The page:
I'd like to quote bell hooks here:

(...) queer not as being about who you are having sex with,
that can be a dimension of it,
but queer as being about the self
that is at odds with everything around it
and has to invent and create
and find a place to speak
and to thrive and to live.

This definitely plays a role in my work. My work is very representation oriented, and I believe it's important to tell everyone's story. The industry doesn't do a good job with that, and the lack of representation gives the impression that some stories don’t matter. This isn't ok. I want to create enough space for people to tell their stories, a space where they can thrive. 

You've done a project on queer love for the Artist Development Fund. Why was that important to you? 

I started the project in 2018 – having documented Black couples before, I found that I wanted to capture more people from my community because, at the time, queer love was rarely documented. It's important to tell queer stories and queer Black stories because I find that we don't learn anything about queer Black history at all. It would be beautiful if future generations got to see these pictures. I love capturing the intimacy between partners, and the ways they interact with each other. 

What or who inspires you in your life and work? How and who do you want to inspire with your work?

I find it very inspiring to see Black and Brown people thriving. Especially since so many industries are very hard to get into. I'm also inspired by challenging moments, like when you overcome a tough situation but still have the strength to pick yourself up and carry on. 

Personally, I would like to inspire people to be their best selves. We're always told what to do; learning to let go of that and align more with yourself is a significant step. With my work, I want to document what's beautiful, what makes us feel alive and what excites us.

How does your queerness influence your work?

I'd like to quote bell hooks here:

(...) queer not as being about who you are having sex with,
that can be a dimension of it,
but queer as being about the self
that is at odds with everything around it
and has to invent and create
and find a place to speak
and to thrive and to live.

This definitely plays a role in my work. My work is very representation oriented, and I believe it's important to tell everyone's story. The industry doesn't do a good job with that, and the lack of representation gives the impression that some stories don’t matter. This isn't ok. I want to create enough space for people to tell their stories, a space where they can thrive. 

You've done a project on queer love for the Artist Development Fund. Why was that important to you?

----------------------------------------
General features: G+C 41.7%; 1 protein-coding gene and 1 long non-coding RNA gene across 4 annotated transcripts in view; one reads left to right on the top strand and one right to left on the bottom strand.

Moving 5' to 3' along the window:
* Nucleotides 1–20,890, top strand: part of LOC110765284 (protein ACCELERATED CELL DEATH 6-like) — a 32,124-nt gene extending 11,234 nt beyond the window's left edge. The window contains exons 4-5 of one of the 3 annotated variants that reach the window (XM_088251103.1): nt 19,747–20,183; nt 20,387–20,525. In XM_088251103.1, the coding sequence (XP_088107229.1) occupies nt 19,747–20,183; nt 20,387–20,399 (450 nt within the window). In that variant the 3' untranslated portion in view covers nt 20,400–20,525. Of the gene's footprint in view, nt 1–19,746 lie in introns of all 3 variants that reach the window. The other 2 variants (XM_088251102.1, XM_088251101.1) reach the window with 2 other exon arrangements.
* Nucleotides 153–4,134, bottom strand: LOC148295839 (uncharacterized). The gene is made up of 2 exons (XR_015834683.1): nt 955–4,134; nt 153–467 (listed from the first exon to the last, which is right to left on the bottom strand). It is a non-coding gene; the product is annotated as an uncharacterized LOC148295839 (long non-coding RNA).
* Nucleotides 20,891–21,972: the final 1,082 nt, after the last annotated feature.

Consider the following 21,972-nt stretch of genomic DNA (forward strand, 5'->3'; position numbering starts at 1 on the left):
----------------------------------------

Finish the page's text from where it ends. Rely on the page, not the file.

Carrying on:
I started the project in 2018 – having documented Black couples before, I found that I wanted to capture more people from my community because, at the time, queer love was rarely documented. It's important to tell queer stories and queer Black stories because I find that we don't learn anything about queer Black history at all. It would be beautiful if future generations got to see these pictures. I love capturing the intimacy between partners, and the ways they interact with each other. 

What or who inspires you in your life and work? How and who do you want to inspire with your work?

I find it very inspiring to see Black and Brown people thriving. Especially since so many industries are very hard to get into. I'm also inspired by challenging moments, like when you overcome a tough situation but still have the strength to pick yourself up and carry on. 

Personally, I would like to inspire people to be their best selves. We're always told what to do; learning to let go of that and align more with yourself is a significant step. With my work, I want to document what's beautiful, what makes us feel alive and what excites us.

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What is the future you'd like to see for the QTBIPOC community?

I wish for our prayers to be answered, for us to live genuinely peaceful lives. To live comfortable and carefree lives, without ever being doubted or questioned by other communities. Without fear or worry. We belong just as much.

Do you want to tell us about one of your happiest moments?

Moving to the UK is definitely one of those moments. It was just under a year after I had open heart surgery. Having the privilege to move to London after such an eventful experience and do what I want with my career has been intense but also very joyful. I'm very grateful for the life I'm choosing for myself. Here's to more happy moments.

Portrait of a gay couple.